Give Us More Faith
October 2, 2016
On a scale of 1-10,
how much faith do you have?
Collectively I guess we’d run the gamut…
Some of us here might say we have an 8 or a 9:
we’re trusting God;
we’re confident in God’s plan for us and the world,
fearless for the future,
grateful for the present.
But that’s probably not many of us.
I’d guess that most of us feel closer to the other end of the scale…
a 2 or a 3 …
or maybe it seems like we’ve lost faith altogether.
Hey, if it could happen to Mother Teresa,
it can happen to any of us.
For 50 years Mother Teresa struggled
with the absence of faith.
As a young woman she experienced God’s call in striking visions
which told her to leave home and come to Calcutta to work with the poor and dying.
Her superiors were skeptical,
but she was so certain that this is what God had as a plan for her,
that she persisted and went anyway.
But soon afterwards,
in the midst of the work she was doing,
for years, she wrote things like this to her spiritual advisor:
“Jesus has a very special love for you. [But] as for me–The silence and the emptiness is so great–that I look and do not see,–Listen and do not hear.”[i]
In her letters she described the dryness and the darkness of her faith,
at times questioning the very existence of God.
This is Saint Mother Teresa.
“Give me more faith!” was Mother Teresa’s prayer for half a century.
“Give us more faith!” the disciples plead to Jesus.
And Jesus says – you have enough.
I think the disciples must be thinking to themselves….how does he know?
Does he really know what keeps us up at night?
We don’t care about mulberry trees…
We just want to have that feeling back again that we’re doing the right thing.
That we’re not wasting our time here…
Give us more faith!
I suppose what they want is some certainty…
some help in believing some of the things Jesus taught they find hard to swallow.
And isn’t that a struggle most of us have?
There are things Jesus taught, there are some things in our Scripture that are really hard to swallow!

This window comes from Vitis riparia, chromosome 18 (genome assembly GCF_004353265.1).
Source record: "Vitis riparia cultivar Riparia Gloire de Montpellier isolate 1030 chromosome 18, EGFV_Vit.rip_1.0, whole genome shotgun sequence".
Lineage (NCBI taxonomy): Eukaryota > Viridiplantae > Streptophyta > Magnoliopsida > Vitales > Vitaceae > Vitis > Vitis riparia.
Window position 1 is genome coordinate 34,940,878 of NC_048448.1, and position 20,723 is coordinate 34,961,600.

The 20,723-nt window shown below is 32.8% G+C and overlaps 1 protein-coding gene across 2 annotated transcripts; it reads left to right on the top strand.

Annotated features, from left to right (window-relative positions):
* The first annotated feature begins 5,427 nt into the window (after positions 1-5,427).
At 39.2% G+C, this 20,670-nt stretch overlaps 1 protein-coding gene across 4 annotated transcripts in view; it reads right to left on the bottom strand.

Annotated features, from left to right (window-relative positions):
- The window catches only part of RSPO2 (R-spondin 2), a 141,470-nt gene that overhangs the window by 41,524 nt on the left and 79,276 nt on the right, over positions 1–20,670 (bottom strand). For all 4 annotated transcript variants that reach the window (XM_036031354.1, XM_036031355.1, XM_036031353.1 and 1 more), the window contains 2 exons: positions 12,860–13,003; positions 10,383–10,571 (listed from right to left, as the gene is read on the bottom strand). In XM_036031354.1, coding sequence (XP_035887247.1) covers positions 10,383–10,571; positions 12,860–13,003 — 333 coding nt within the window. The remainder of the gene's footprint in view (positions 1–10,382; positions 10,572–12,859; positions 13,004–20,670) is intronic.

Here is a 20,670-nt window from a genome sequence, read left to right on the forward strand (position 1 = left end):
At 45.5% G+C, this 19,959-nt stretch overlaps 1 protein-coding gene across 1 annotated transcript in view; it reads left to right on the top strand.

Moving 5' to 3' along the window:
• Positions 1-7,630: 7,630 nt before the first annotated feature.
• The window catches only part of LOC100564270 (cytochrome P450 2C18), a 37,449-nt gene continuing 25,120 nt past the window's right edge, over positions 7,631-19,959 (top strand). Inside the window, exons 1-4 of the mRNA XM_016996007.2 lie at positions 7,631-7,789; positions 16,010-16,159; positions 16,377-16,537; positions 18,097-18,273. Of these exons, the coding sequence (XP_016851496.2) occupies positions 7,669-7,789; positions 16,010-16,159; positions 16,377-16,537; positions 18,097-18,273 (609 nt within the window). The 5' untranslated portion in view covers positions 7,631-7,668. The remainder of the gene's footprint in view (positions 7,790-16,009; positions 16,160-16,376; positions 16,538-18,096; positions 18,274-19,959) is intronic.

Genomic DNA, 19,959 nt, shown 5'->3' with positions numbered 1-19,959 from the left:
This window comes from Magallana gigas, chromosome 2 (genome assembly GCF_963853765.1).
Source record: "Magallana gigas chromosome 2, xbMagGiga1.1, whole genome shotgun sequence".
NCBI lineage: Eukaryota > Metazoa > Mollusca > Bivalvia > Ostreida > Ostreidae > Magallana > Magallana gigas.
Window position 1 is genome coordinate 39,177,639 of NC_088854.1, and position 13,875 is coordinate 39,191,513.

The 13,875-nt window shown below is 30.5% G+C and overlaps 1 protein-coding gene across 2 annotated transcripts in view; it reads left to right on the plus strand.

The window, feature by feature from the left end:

But in the gospel of Luke, faith isn’t a head thing at all – it’s not believing/understanding…
it’s embodied, it’s active.
In Luke, Jesus says that faith is the four companions
who carry their paralyzed friend through the roof of a house so he can be in the presence of Jesus. (Luke 5:17-26).
In Luke, Jesus says that faith is the woman who responds with love to forgiveness she’s received
by washing his feet with expensive ointment (Luke 7:44-50).
In Luke, Jesus says that faith is the woman bleeding for 12 years who is willing to take a risk in touching Jesus’ robe (Luke 8:43-48).
To us today, Jesus says that faith is active – just doing the things that need to be done – as a slave would do for a master…even though they don’t seem particularly remarkable.
(From David Lose[ii]…:
Faith is going to work and doing a good job.
Faith is listening to someone who needs to talk.
Faith is getting the kids off to school.
Faith is sitting with someone in the cafeteria who looks like they could use a friend.
Faith is praying for a neighbor who’s having a hard time.
Faith is volunteering at Carpenter’s Shelter.
Faith is voting even when the choice of candidates seems discouraging.
The list could go on and on.
“Faith is a mighty active thing,”
Martin Luther said.
God’s Work/Our Hands.
Mother Teresa didn’t think she had much faith…
but as we all know, she moved some mulberry trees!
There’s another aspect of faith which doesn’t have to do with the head,
and also doesn’t have to do with the hands and ‘doing stuff’,
but has to do with the heart –
That aspect of faith is ‘trust.’
There was a podcast about ‘trust’ on the TEd Radio Hour recently.[iii]
The speaker was Charles Hazlewood, a conductor of orchestras all around the world.
He talked about a dynamic I never really thought about before –
the trust between conductors and musicians.
He says there’s a terrifying moment when the conductor raises his or her arm to signal the musicians…..
and then has to trust that the musicians will read that gesture
and respond to it.
The conductor has to trust that somehow 90 or so people
all will come together at that moment.
“It’s a small miracle,” he says!
According to Hazlewood,
trust is the key ingredient.
He says that there has to be an unshakeable bond of trust
which makes the relationship between conductor and musicians work.
And in fact, he adds, trust is a key ingredient that makes any relationship work….
including the relationship between us and God.
Trust allows us to believe that despite any evidence to the contrary,
things will turn out alright in the end:
there will be peace;
there will be justice;
there will be joy.
Faith is trust in the relationship.
No small miracle some days!
“Give us more faith!” the disciples plead.
Faith isn’t a head thing-
it is a heart thing and a hands thing.
Faith trusts and faith acts.
Jesus says we already have enough for both.